Double spending: the 51% attack

The 51% attack is a possible attack on the bitcoin network (and on all blockchains) that allows to rewrite the history of all transactions.

It’s a very expensive attack and therefore practically unfeasible, but possible in theory.

Trying it wouldn’t make much sense, because the attack would only work once and the bitcoin value would drop down to zero, since people wouldn’t trust a network lacking security anymore.

The rule for a blockchain is that when there are two different versions of it competing with each other, the nodes choose the one that gained more POW, but we could simplify this concept saying that the nodes choose the longer chain.

Let’s see how an attack would go with a hypothetical example: you’re a car dealer and you sell me a Ferrari; I own 51% of the hash power. I could follow this procedure to scam you:

  1. I buy the Ferrari
  2. I pay you
  3. I wait for the payment transaction to be written on the blockchain
  4. I get the Ferrari and leave the store as its legitimate owner
  5. I use all my computing power to rewrite the blockchain and it will be as if the payment never happened.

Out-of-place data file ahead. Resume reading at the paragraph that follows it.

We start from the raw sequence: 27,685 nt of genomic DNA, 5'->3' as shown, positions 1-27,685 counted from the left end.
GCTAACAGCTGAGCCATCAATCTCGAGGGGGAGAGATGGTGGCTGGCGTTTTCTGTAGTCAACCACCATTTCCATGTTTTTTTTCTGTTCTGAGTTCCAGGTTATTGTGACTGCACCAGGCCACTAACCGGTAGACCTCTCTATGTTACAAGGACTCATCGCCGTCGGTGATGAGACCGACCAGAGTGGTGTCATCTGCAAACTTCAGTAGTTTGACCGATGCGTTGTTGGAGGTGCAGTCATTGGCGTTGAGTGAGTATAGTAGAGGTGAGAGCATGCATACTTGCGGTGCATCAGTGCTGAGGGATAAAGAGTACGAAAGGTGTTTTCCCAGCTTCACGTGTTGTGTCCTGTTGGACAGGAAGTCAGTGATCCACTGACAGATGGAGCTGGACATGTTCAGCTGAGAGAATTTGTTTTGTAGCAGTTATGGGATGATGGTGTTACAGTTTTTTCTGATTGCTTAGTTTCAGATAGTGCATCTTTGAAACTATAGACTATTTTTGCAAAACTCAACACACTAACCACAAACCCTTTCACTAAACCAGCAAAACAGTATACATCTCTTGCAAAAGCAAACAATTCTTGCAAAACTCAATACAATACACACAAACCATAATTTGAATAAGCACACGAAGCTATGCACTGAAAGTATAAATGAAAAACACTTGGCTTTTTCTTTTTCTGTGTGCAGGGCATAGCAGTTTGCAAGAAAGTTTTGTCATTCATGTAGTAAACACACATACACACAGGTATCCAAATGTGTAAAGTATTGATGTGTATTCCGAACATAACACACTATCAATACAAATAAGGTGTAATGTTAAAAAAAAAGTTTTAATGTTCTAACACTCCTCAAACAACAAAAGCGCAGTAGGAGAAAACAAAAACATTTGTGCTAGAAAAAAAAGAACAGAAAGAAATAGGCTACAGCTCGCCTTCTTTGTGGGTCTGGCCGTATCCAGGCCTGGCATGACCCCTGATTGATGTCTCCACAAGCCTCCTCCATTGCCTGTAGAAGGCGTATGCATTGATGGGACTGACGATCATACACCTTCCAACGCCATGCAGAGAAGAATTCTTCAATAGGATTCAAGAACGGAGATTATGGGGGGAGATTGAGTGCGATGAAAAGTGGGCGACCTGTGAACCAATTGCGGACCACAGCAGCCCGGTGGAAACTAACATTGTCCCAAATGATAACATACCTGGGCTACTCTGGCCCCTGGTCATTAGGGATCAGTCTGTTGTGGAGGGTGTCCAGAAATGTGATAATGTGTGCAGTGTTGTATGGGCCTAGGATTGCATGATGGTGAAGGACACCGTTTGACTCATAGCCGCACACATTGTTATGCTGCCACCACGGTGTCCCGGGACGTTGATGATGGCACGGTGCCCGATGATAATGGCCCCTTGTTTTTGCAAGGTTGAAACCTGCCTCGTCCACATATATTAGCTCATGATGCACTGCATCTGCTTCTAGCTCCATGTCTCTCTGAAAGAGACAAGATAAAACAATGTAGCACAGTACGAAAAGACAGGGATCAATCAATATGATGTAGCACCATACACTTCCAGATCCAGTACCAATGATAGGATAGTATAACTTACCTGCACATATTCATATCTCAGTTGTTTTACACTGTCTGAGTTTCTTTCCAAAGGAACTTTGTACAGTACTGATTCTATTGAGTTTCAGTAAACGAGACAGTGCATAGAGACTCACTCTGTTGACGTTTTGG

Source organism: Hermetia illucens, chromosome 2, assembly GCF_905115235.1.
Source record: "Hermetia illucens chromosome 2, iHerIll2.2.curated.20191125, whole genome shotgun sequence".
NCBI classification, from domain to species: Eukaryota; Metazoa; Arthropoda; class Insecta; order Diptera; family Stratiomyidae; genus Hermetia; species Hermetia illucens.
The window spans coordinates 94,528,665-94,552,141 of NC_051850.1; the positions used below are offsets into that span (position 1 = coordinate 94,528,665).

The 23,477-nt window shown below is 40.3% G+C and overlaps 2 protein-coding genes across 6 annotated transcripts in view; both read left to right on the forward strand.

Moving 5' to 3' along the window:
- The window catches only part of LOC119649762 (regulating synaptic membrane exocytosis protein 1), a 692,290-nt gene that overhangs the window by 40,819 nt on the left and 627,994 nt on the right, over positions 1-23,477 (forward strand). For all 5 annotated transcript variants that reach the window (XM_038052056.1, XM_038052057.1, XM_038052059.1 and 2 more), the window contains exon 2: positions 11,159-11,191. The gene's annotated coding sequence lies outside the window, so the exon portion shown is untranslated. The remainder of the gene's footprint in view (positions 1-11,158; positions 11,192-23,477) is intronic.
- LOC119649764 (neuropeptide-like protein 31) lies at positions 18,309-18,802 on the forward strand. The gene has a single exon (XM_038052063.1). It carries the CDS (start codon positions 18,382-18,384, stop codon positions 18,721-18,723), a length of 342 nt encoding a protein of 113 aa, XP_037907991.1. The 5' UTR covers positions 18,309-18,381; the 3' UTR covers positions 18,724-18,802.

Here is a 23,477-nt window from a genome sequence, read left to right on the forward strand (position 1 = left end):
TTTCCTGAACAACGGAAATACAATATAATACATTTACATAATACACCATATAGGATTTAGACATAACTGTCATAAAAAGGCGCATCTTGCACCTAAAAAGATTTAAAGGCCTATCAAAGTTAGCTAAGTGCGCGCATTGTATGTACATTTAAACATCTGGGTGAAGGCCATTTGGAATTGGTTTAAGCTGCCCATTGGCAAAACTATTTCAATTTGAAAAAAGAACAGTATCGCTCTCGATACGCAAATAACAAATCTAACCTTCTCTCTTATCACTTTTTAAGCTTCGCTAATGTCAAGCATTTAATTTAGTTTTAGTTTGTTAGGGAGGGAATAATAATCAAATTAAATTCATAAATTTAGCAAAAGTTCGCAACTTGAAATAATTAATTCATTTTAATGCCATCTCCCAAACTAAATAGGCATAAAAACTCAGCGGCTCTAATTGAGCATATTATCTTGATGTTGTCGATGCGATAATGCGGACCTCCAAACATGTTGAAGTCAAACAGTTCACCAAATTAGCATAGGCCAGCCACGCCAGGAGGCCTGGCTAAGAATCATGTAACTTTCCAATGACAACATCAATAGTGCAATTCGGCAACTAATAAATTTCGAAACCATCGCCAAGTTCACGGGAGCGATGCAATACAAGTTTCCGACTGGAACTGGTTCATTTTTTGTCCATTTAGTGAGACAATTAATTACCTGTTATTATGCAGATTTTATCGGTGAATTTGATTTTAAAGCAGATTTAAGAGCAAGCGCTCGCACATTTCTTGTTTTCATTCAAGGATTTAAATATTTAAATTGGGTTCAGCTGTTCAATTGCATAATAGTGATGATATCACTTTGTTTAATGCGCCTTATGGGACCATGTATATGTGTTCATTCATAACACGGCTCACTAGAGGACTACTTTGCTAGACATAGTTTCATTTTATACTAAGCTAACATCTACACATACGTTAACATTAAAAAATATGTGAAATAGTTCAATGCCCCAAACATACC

At this point I could walk into a Lamborghini store and spend the same amount of bitcoins to buy a Lambo.

At this point I could walk into a Lamborghini store and spend the same amount of bitcoins to buy a Lambo.
But let’s see point #5 more in detail: I would have to start mining from the previous block up to the one where my payment was written. As a consequence, this would generate two different blockchain versions competing with each other: the one that contains my payment and the one that I’m mining and where I’m really careful not to write that transaction again. Since I have more processing power than those who are mining on the original chain, sooner or later the blockchain I’m mining will become longer than the one everyone else considers as valid. That’s when they will begin to see mine as valid and they will prefer it to the original one.
If I didn’t own more than 50% of the hash power, on the other hand, my alternative chain would always be shorter and the attack would fail.
Every now and then it actually happens that a blockchain gets rewritten and that a block that had been mined gets eliminated, but this is due to the fact that two different miners find a valid block almost at the same time and two competing blockchain versions coexist for a very limited time.

This is the reason why you need to wait two or three confirmations to be sure of the payments.

The cost of the attack depends on how many blocks you want to rewrite, so the higher is the number of blocks added after the one where the transaction was recorded, the more certain you can be of its validity.

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